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So right now we have a lot of python scripts and we are trying to consolidate them and fix and redundancies. One of the things we are trying to do, is to ensure that all sys.stdout/sys.stderr goes into the python logging module.

Now the main thing is, we want the following printed out:


Now all sys.stdout / sys.stderr msgs pretty much in all of the python error messages are in the format of [LEVEL] - MSG, which are all written using sys.stdout/sys.stderr. I can parse the fine, in my sys.stdout wrapper and in the sys.stderr wrapper. Then call the corresponding logging level, depending on the parsed input.

So basically we have a package called foo, and a subpackage called log. In we define the following:

def initLogging(default_level = logging.INFO, stdout_wrapper = None, \
                stderr_wrapper = None):
        Initialize the default logging sub system
    root_logger = logging.getLogger('')
    strm_out = logging.StreamHandler(sys.__stdout__)
    strm_out.setFormatter(logging.Formatter(DEFAULT_LOG_TIME_FORMAT, \

    console_logger = logging.getLogger(LOGGER_CONSOLE)
    strm_out = logging.StreamHandler(sys.__stdout__)
    #strm_out.setFormatter(logging.Formatter(DEFAULT_LOG_MSG_FORMAT, \
    #                                        DEFAULT_LOG_TIME_FORMAT))

    if stdout_wrapper:
        sys.stdout = stdout_wrapper
    if stderr_wrapper:
        sys.stderr = stderr_wrapper

def cleanMsg(msg, is_stderr = False):
    logy = logging.getLogger('MSG')
    msg = msg.rstrip('\n').lstrip('\n')
    p_level = r'^(\s+)?\[(?P<LEVEL>\w+)\](\s+)?(?P<MSG>.*)$'
    m = re.match(p_level, msg)
    if m:
        msg ='MSG')
        if'LEVEL') in ('WARNING'):
        elif'LEVEL') in ('ERROR'):
    if is_stderr:

class StdOutWrapper:
        Call wrapper for stdout
    def write(self, s):
        cleanMsg(s, False)

class StdErrWrapper:
        Call wrapper for stderr
    def write(self, s):
        cleanMsg(s, True)

Now we would call this in one of our scripts for example:

import foo.log
foo.log.initLogging(20, foo.log.StdOutWrapper(), foo.log.StdErrWrapper())
sys.stdout.write('[ERROR] Foobar blew')

Which would be converted into an error log message. Like:

[ERROR] | 20090610 083215 | | Foobar Blew

Now the problem is when we do that, The module where the error message was logged is now the __init__ (corresponding to file) which defeats the whole purpose.

I tried doing a deepCopy/shallowCopy of the stderr/stdout objects, but that does nothing, it still says the module the message occured in How can i make it so this doesn't happen?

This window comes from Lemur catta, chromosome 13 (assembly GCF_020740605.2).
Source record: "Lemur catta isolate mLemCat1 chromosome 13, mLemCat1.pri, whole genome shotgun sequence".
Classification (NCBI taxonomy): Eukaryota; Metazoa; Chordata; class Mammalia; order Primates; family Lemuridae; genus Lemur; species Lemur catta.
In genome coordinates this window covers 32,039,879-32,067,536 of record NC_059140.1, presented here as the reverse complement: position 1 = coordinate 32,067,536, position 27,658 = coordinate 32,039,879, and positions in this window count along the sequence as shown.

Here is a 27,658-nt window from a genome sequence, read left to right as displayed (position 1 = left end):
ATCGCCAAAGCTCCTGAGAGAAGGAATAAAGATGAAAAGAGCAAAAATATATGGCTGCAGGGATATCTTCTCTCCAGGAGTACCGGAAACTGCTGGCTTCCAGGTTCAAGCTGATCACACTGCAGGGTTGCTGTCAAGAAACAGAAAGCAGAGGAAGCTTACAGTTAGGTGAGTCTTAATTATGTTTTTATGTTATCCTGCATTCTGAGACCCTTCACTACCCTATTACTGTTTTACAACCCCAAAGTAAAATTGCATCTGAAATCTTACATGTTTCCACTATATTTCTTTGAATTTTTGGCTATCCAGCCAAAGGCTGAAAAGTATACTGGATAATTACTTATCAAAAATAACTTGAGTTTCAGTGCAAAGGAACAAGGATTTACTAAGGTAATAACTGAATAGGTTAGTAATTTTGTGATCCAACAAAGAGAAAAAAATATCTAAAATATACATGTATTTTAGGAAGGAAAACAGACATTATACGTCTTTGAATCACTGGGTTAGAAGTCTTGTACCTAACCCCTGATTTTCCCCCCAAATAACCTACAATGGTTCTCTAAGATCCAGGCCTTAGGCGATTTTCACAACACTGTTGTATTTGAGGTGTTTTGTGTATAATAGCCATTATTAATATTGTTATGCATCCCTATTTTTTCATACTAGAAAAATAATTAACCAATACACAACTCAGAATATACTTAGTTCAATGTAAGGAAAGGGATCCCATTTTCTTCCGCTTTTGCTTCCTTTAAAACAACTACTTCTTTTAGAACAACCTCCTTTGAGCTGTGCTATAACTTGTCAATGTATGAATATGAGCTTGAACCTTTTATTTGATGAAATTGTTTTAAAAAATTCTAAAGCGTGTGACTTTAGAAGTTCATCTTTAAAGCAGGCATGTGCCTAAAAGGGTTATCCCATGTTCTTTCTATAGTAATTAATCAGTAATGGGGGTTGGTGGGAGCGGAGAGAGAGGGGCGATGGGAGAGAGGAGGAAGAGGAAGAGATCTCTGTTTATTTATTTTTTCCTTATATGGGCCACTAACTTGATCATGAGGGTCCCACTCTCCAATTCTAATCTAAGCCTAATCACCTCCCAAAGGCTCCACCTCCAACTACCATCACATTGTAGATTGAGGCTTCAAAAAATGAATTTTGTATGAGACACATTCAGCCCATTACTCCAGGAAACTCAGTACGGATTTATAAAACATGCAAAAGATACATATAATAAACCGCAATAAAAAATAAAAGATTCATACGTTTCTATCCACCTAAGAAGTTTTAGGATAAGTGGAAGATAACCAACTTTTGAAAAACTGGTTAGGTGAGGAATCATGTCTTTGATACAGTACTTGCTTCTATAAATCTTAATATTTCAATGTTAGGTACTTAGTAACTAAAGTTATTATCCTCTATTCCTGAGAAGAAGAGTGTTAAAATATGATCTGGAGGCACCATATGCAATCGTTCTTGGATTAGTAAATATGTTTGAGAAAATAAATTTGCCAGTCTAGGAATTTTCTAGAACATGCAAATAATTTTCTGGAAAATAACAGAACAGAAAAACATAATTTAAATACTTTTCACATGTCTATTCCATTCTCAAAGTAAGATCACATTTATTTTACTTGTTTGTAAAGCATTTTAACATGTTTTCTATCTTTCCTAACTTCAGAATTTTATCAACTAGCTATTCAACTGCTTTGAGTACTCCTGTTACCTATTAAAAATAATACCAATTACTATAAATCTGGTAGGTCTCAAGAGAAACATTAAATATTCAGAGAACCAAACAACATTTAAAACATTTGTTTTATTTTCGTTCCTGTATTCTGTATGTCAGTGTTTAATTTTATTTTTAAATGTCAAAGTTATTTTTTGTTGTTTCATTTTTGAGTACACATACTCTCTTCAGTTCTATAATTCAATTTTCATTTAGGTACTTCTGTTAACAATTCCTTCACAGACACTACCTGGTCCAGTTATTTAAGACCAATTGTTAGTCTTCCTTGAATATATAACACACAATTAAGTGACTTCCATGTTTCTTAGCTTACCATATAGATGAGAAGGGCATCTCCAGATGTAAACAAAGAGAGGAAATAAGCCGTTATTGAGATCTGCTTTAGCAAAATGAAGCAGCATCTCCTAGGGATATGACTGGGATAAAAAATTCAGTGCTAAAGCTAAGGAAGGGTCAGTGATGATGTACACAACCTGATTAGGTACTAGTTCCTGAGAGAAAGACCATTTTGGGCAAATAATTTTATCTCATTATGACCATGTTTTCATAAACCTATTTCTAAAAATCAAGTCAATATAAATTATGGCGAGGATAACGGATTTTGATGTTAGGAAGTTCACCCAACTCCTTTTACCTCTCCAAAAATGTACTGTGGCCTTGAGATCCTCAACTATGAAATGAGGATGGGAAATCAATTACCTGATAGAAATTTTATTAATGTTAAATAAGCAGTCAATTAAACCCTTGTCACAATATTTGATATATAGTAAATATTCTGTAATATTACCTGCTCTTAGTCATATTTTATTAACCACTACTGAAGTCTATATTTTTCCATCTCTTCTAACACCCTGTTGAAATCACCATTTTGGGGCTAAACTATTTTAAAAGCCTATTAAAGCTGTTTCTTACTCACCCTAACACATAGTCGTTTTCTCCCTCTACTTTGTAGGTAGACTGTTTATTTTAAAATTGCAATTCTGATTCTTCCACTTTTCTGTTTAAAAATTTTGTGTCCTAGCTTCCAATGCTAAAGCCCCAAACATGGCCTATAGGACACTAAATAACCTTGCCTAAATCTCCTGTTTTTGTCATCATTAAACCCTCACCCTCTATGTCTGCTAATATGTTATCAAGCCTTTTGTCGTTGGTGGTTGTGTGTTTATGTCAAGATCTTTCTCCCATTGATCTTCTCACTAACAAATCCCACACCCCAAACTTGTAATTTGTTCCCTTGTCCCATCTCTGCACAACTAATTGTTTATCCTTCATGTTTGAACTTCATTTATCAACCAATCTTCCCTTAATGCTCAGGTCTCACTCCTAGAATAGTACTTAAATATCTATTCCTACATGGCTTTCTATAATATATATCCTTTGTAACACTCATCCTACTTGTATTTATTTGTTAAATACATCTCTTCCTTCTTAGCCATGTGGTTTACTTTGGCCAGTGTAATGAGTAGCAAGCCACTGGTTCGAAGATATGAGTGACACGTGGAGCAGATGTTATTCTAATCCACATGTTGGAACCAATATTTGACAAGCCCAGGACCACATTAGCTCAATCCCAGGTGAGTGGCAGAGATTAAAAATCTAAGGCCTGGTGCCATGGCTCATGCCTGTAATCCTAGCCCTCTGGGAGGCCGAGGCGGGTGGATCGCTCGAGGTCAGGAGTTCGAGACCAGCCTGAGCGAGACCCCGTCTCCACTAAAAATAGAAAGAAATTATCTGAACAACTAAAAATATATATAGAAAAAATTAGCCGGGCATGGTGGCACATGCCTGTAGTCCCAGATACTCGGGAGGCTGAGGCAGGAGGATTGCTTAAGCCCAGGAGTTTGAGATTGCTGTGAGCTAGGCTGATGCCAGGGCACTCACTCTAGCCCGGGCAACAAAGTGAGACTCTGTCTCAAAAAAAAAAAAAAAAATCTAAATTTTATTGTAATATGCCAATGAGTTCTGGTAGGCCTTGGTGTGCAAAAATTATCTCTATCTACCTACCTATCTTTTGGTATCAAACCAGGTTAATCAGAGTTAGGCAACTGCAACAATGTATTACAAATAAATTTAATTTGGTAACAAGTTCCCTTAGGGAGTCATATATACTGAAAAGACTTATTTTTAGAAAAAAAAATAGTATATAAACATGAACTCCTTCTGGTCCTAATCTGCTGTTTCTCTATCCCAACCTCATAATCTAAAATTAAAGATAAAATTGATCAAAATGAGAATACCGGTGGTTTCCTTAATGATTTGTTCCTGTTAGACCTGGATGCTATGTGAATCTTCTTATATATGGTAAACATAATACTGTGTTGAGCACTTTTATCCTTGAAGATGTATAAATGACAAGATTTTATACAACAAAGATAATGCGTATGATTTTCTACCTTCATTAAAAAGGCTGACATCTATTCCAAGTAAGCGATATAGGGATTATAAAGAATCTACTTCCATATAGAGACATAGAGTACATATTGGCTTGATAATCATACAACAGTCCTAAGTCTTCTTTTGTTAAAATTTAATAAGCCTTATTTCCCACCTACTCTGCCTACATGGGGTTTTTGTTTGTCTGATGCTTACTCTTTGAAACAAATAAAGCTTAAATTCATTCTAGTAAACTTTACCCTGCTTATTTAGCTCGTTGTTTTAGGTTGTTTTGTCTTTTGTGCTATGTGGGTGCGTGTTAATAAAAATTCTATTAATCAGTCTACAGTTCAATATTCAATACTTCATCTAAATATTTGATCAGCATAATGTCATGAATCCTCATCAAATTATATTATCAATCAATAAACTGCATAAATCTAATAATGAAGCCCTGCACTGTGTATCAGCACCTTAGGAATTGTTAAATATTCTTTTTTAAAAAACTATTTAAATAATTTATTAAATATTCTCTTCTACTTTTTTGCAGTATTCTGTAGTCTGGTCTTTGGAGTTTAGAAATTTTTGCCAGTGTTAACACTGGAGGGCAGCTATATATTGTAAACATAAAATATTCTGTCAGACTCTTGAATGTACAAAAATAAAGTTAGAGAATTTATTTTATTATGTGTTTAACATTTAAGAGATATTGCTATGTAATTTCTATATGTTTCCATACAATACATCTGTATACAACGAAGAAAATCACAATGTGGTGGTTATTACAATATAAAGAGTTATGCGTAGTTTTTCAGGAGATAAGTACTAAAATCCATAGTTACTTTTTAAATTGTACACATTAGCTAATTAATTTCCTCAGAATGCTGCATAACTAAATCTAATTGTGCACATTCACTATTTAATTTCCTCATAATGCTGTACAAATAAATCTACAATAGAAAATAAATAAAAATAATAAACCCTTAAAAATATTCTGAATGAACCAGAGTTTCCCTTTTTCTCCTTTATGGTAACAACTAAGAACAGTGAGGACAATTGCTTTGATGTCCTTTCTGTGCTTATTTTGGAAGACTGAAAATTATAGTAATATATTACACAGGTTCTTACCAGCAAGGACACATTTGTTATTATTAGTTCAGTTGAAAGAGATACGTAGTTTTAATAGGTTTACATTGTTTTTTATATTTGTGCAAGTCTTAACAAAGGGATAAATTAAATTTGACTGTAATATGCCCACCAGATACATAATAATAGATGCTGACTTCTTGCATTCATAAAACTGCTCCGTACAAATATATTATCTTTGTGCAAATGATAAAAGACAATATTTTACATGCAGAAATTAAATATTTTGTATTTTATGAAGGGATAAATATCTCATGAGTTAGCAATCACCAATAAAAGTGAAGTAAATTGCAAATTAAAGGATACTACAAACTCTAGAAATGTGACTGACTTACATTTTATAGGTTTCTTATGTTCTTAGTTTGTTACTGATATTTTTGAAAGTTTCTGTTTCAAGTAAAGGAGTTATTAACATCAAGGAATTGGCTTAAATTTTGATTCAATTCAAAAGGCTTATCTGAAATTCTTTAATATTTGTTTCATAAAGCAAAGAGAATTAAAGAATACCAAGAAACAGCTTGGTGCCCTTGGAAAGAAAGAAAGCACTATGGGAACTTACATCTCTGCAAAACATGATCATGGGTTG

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up vote 6 down vote accepted

The problem is that the logging module is looking a single layer up the call stack to find who called it, but now your function is an intermediate layer at that point (Though I'd have expected it to report cleanMsg, not __init__, as that's where you're calling into log()). Instead, you need it to go up two levels, or else pass who your caller is into the logged message. You can do this by inspecting up the stack frame yourself and grabbing the calling function, inserting it into the message.

To find your calling frame, you can use the inspect module:

import inspect
f = inspect.currentframe(N)

will look up N frames, and return you the frame pointer. ie your immediate caller is currentframe(1), but you may have to go another frame up if this is the stdout.write method. Once you have the calling frame, you can get the executing code object, and look at the file and function name associated with it. eg:

code = f.f_code
caller = '%s:%s' % (code.co_filename, code.co_name)

You may also need to put some code to handle non-python code calling into you (ie. C functions or builtins), as these may lack f_code objects.

Alternatively, following up mikej's answer, you could use the same approach in a custom Logger class inheriting from logging.Logger that overrides findCaller to navigate several frames up, rather than one.

share|improve this answer

I think the problem is that your actual log messages are now being created by the logy.error and calls in cleanMsg, hence that method is the source of the log messages and you are seeing this as

If you look in the source of Python's lib/logging/ you will see a method defined called findCaller which is what the logging module uses to derive the caller of a logging request.
Perhaps you can override this on your logging object to customise the behaviour?

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